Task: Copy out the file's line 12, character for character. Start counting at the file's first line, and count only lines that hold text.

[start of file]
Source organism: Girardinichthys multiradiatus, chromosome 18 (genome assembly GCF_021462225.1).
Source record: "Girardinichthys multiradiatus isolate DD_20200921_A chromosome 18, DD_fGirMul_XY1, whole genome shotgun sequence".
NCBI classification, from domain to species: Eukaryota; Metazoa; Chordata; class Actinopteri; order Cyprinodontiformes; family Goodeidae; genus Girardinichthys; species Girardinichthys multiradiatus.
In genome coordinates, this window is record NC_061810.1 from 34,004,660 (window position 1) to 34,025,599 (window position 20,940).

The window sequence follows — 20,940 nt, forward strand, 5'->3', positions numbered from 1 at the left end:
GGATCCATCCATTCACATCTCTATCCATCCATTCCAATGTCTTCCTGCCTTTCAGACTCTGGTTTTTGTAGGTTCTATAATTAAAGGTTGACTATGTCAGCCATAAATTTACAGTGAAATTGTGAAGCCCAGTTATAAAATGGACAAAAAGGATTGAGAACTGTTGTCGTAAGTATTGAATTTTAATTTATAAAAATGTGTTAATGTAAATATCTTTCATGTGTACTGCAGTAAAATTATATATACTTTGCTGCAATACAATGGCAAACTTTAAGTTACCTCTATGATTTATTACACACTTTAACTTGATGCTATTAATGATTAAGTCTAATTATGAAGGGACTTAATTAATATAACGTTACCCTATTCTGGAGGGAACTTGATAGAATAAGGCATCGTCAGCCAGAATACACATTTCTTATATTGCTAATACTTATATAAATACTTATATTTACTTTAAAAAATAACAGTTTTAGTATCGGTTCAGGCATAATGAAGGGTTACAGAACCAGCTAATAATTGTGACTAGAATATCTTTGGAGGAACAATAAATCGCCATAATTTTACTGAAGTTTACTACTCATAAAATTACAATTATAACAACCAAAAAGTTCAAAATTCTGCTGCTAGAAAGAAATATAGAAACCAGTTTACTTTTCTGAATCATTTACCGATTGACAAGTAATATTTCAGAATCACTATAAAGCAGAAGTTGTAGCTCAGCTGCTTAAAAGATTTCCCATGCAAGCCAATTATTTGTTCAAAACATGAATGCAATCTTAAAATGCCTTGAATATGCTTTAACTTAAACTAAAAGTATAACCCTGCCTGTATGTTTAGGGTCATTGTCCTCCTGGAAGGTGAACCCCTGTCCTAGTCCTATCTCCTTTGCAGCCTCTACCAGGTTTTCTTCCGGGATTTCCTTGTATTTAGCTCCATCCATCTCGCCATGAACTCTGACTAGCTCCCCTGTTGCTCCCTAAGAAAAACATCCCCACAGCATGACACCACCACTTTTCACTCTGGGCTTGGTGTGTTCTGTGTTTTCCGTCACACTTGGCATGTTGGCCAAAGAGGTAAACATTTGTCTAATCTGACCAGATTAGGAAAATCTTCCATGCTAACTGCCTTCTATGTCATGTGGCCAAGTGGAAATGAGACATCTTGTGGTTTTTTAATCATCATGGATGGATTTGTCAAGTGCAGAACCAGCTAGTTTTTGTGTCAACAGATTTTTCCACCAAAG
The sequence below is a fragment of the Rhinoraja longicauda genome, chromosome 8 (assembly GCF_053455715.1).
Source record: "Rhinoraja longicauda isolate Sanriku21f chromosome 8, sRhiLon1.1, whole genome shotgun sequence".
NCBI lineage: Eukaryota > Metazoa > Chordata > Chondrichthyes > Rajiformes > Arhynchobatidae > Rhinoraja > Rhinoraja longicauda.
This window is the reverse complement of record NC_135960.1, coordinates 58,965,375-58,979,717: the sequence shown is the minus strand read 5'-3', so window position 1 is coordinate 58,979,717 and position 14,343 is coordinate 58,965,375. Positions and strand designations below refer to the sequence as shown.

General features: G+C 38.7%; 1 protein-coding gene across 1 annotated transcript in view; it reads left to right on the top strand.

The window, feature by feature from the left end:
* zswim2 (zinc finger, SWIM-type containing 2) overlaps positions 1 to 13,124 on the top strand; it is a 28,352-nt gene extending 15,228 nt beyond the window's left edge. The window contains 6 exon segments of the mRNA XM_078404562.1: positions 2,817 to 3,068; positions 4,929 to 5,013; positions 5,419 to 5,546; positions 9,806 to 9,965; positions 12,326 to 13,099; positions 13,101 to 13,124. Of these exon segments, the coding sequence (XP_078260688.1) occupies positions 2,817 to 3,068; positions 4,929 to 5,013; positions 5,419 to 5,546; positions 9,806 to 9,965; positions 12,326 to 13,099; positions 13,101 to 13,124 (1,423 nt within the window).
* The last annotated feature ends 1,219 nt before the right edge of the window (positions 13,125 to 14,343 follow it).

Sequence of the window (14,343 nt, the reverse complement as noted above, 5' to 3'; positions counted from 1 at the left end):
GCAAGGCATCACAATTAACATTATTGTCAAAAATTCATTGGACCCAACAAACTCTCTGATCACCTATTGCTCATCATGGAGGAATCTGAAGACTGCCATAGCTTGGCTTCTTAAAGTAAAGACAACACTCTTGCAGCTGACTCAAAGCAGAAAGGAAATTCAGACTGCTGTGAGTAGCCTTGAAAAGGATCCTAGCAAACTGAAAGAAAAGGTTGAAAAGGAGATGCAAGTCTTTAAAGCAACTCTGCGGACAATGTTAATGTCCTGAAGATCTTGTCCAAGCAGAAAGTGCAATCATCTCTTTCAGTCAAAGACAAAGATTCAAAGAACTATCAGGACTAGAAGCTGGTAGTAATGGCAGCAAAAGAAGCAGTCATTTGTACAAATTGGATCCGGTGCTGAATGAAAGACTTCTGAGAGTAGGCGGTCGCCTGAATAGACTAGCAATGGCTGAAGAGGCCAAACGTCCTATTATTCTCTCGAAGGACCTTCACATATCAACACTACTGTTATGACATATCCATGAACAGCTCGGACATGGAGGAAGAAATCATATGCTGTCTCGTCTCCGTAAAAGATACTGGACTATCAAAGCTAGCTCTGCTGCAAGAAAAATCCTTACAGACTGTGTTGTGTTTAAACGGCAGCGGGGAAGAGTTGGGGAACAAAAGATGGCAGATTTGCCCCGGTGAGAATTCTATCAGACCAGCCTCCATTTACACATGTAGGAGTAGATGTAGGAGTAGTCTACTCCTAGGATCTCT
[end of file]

The window, feature by feature from the left end: